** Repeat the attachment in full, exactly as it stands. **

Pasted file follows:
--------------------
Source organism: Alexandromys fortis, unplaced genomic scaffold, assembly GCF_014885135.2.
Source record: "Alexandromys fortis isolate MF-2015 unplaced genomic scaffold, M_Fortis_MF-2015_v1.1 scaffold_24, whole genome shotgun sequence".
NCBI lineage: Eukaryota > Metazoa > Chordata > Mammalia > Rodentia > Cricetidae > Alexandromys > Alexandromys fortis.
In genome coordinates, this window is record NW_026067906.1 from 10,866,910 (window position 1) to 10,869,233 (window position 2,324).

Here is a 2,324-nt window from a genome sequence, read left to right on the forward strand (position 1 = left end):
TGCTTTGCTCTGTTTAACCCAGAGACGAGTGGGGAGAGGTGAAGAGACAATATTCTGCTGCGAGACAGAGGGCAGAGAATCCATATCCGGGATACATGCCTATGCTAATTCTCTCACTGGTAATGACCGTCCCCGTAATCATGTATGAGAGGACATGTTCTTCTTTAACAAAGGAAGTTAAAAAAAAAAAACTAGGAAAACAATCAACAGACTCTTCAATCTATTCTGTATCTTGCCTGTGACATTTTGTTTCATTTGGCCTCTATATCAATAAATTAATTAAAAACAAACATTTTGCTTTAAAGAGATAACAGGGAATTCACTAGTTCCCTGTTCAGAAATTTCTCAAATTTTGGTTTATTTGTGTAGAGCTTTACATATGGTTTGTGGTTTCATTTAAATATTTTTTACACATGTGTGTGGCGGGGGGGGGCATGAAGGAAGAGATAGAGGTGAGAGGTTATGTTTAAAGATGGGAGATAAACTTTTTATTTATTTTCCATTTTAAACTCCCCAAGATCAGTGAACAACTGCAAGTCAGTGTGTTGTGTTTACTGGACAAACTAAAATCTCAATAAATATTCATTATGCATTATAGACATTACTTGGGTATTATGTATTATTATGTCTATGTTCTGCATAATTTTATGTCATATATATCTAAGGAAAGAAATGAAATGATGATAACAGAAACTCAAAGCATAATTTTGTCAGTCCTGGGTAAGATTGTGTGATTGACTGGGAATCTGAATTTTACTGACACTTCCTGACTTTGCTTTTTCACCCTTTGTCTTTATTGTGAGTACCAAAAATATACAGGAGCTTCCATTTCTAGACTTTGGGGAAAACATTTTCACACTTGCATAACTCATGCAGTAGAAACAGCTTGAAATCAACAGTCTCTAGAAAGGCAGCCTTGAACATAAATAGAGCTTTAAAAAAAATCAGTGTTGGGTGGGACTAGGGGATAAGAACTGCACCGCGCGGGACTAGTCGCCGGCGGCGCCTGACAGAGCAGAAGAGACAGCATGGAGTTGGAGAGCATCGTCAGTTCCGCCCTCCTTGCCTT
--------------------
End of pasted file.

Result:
Source organism: Alexandromys fortis, unplaced genomic scaffold, assembly GCF_014885135.2.
Source record: "Alexandromys fortis isolate MF-2015 unplaced genomic scaffold, M_Fortis_MF-2015_v1.1 scaffold_24, whole genome shotgun sequence".
NCBI lineage: Eukaryota > Metazoa > Chordata > Mammalia > Rodentia > Cricetidae > Alexandromys > Alexandromys fortis.
In genome coordinates, this window is record NW_026067906.1 from 10,866,910 (window position 1) to 10,869,233 (window position 2,324).

Here is a 2,324-nt window from a genome sequence, read left to right on the forward strand (position 1 = left end):
TGCTTTGCTCTGTTTAACCCAGAGACGAGTGGGGAGAGGTGAAGAGACAATATTCTGCTGCGAGACAGAGGGCAGAGAATCCATATCCGGGATACATGCCTATGCTAATTCTCTCACTGGTAATGACCGTCCCCGTAATCATGTATGAGAGGACATGTTCTTCTTTAACAAAGGAAGTTAAAAAAAAAAAACTAGGAAAACAATCAACAGACTCTTCAATCTATTCTGTATCTTGCCTGTGACATTTTGTTTCATTTGGCCTCTATATCAATAAATTAATTAAAAACAAACATTTTGCTTTAAAGAGATAACAGGGAATTCACTAGTTCCCTGTTCAGAAATTTCTCAAATTTTGGTTTATTTGTGTAGAGCTTTACATATGGTTTGTGGTTTCATTTAAATATTTTTTACACATGTGTGTGGCGGGGGGGGGCATGAAGGAAGAGATAGAGGTGAGAGGTTATGTTTAAAGATGGGAGATAAACTTTTTATTTATTTTCCATTTTAAACTCCCCAAGATCAGTGAACAACTGCAAGTCAGTGTGTTGTGTTTACTGGACAAACTAAAATCTCAATAAATATTCATTATGCATTATAGACATTACTTGGGTATTATGTATTATTATGTCTATGTTCTGCATAATTTTATGTCATATATATCTAAGGAAAGAAATGAAATGATGATAACAGAAACTCAAAGCATAATTTTGTCAGTCCTGGGTAAGATTGTGTGATTGACTGGGAATCTGAATTTTACTGACACTTCCTGACTTTGCTTTTTCACCCTTTGTCTTTATTGTGAGTACCAAAAATATACAGGAGCTTCCATTTCTAGACTTTGGGGAAAACATTTTCACACTTGCATAACTCATGCAGTAGAAACAGCTTGAAATCAACAGTCTCTAGAAAGGCAGCCTTGAACATAAATAGAGCTTTAAAAAAAATCAGTGTTGGGTGGGACTAGGGGATAAGAACTGCACCGCGCGGGACTAGTCGCCGGCGGCGCCTGACAGAGCAGAAGAGACAGCATGGAGTTGGAGAGCATCGTCAGTTCCGCCCTCCTTGCCTT